Pigment determines eye color, and a number of genes influence pigment. Brown is the most common eye color worldwide by a large majority.
As many as 16 genes influence eye color by determining the amount of melanin inside the specialized cells of the iris. Melanin is the pigment responsible for eye color.
In this article, we explain what eye color is and what causes it. We also take a look at the breakdown of the proportion of people around the world with each eye color.
The iris is the name of the colored part of the eye.
The iris surrounds the pupil, which is the small black hole in the middle of the eye that helps control how much light enters it.
Scientists used to think that eye color linked to just one gene and that brown eyes were dominant over blue eyes.
They now know that what determines eye color is more complex.
As many as 16 genes influence eye color. Most of these genes play a role in the production, transportation, or storage of melanin.
Melanin is a brown pigment that determines the color not only of someone’s eyes but also of their hair and skin.
Eyes that are not brown do not have different color pigments. Instead, they absorb less light because they have less melanin. As a result, they scatter more light, reflecting it along the spectrum of light color.
An iris with the least melanin will appear blue. Those with a little more melanin will appear green or hazel, for example.
The vast majority of people in the world have brown eyes.
The second most common color is blue, but people can also have green, gray, amber, or red eyes.
Some people have eyes that are different colors than each other.
According to estimates, 70–79% of the world’s population have brown eyes, making it the most common eye color worldwide.
In fact, the American Academy of Ophthalmology (AAO) state that everyone on Earth had brown eyes around 10,000 years ago.
Nowadays, the AAO note that about half of those living in the United States, and a higher proportion of people in Africa and Asia, have brown eyes.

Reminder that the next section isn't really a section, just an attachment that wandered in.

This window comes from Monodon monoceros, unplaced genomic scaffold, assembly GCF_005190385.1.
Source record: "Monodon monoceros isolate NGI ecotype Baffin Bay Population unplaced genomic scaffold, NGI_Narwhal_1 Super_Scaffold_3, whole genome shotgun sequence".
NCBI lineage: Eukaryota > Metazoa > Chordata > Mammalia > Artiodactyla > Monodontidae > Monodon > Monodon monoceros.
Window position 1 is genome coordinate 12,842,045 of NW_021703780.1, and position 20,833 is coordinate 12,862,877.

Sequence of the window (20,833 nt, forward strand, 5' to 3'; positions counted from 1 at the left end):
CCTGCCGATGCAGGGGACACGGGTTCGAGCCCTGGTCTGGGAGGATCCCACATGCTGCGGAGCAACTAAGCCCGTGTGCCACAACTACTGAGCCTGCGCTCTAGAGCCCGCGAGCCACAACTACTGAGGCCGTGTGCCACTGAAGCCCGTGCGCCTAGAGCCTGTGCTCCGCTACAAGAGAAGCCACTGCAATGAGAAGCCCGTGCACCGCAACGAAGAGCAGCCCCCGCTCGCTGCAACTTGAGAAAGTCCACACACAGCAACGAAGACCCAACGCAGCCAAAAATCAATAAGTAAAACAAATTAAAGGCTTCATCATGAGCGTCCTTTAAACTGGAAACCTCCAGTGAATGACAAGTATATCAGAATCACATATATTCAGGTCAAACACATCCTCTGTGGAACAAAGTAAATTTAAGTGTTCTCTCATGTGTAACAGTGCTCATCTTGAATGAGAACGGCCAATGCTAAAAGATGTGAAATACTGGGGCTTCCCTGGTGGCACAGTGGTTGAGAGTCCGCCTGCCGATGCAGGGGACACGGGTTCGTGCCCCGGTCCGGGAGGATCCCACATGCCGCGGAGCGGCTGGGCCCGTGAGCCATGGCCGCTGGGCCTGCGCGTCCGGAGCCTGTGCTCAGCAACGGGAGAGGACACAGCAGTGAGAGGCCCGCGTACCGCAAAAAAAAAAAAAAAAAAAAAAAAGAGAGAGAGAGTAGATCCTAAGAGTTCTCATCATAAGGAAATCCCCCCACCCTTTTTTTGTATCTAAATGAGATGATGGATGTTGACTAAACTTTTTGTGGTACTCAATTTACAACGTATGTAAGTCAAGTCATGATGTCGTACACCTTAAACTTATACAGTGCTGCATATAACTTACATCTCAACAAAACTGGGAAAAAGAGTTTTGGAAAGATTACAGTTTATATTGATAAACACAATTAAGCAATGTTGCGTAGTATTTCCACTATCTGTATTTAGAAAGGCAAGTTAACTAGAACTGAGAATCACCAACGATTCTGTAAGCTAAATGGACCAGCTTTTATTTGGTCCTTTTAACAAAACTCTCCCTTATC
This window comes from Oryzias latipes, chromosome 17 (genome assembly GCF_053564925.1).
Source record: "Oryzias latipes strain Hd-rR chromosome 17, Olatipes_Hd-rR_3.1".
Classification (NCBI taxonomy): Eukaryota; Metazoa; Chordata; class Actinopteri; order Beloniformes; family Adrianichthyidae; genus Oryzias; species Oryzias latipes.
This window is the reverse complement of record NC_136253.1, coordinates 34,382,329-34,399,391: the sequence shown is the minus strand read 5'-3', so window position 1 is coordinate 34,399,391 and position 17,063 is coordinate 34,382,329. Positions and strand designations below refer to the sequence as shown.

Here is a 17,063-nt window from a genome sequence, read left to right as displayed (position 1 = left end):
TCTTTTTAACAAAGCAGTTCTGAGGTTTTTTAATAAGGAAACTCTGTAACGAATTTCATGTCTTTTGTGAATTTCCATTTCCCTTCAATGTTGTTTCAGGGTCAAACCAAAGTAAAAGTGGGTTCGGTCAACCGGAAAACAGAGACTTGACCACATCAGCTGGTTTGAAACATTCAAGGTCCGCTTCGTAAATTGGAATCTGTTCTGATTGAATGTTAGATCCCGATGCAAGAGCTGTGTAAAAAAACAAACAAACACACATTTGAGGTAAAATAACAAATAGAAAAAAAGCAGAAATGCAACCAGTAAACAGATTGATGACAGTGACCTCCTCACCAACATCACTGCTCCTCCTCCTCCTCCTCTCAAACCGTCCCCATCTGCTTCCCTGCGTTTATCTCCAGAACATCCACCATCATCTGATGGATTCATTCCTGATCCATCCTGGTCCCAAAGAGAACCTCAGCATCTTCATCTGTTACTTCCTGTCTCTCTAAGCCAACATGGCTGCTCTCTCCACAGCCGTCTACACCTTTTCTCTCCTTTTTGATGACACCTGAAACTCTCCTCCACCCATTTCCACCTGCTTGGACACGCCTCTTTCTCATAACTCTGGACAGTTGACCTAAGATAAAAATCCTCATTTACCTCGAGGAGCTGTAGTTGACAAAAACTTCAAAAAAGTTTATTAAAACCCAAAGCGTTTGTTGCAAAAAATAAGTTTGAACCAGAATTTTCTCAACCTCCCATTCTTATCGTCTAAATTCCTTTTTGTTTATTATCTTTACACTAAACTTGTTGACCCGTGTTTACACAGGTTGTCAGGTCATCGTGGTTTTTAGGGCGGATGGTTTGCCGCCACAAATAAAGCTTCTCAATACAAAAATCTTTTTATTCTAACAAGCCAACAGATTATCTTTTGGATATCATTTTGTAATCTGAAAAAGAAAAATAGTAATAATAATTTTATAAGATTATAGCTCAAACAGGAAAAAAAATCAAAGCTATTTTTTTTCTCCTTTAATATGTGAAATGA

People with brown eyes are less likely to develop eye cancer, macular degeneration, and diabetic retinopathy than those with lighter colored eyes.
Brown-eyed people are, however, more at risk of cataracts as they get older.
Blue is the second most common eye color globally, with estimates suggesting that 8–10% of people have blue eyes.
In the U.S., that proportion is higher, at about 27%.
Most people with blue eyes are of European descent.
Approximately 5% of the world’s population and 18% of people in the U.S. have hazel eyes, which are a mixture of green, orange, and gold.
Hazel eyes are more common in North Africa, the Middle East, and Brazil, as well as in people of Spanish heritage.
Amber eyes, which have slightly more melanin than hazel eyes but not as much as brown eyes, account for about 5% of the world’s population.
People of Asian, Spanish, South American, and South African descent are most likely to have amber eyes.
An estimated 2% of the world’s population have green eyes, making them very rare overall.
However, green eyes are very common in some parts of the world, including Ireland and Scotland.
In the U.S., where many people descend from ancestors from Ireland and Scotland, about 9% of people have green eyes.
Close to 3% of the world’s population have gray eyes.
People with gray eyes have little or no melanin in their irises, but they have more collagen in a part of the eye called the stroma.
The light scatters off the collagen in a way that makes the eyes appear gray.
Red or violet
People with albinism or ocular albinism usually have little or no melanin in the iris. This lack of pigment causes red or violet eyes.
As eye pigmentation is important for vision, people with ocular albinism often have problems with their eyesight.
A person with ocular albinism may have very blurry vision or poor depth perception. They may experience rapid, involuntary eye movements, have higher light sensitivity, or find that their eyes look in two different directions.
Heterochromia — in which a person has more than one eye color — affects less than 1% of people.
The two eyes might be completely different from one another, or one part of the iris might be different than the rest.
The AAO explain that in people with central heterochromia, the iris has two rings of different colors, while in those with complete heterochromia, one iris is a different color than the other.
Some people are born with heterochromia. In others, an eye injury or health problem might cause it.
Many babies born with blue eyes will experience a change in eye color as more pigment builds up over their first few months.
A baby’s eyes might become less blue or even turn brown, but change tends to stop by the age of 1 year.
For cosmetic reasons, some people choose to wear colored contact lenses to change the color of their eyes.
People can develop heterochromia at any point in their life. Possible causes include:
- eye injury
- swelling due to iritis or uveitis
- Fuchs’ heterochromic cyclitis
- acquired Horner’s syndrome
- ocular melanosis
- iris tumor
- Posner-Schlossman syndrome
- Chediak-Higashi syndrome
The AAO advise anyone who notices a color change in one or both eyes to speak to a doctor.
At least 16 genes play a part in determining someone’s eye color.
Brown eyes have the highest amount of the pigment melanin in the iris.
Lighter color eyes have less melanin. This reduced pigmentation affects how they reflect light and can make them appear blue, green, amber, or hazel.
People with red or violet eyes have little or no melanin in their irises.
Globally, brown is the most common eye color. Scientists believe that it was the only eye color up until about 10,000 years ago.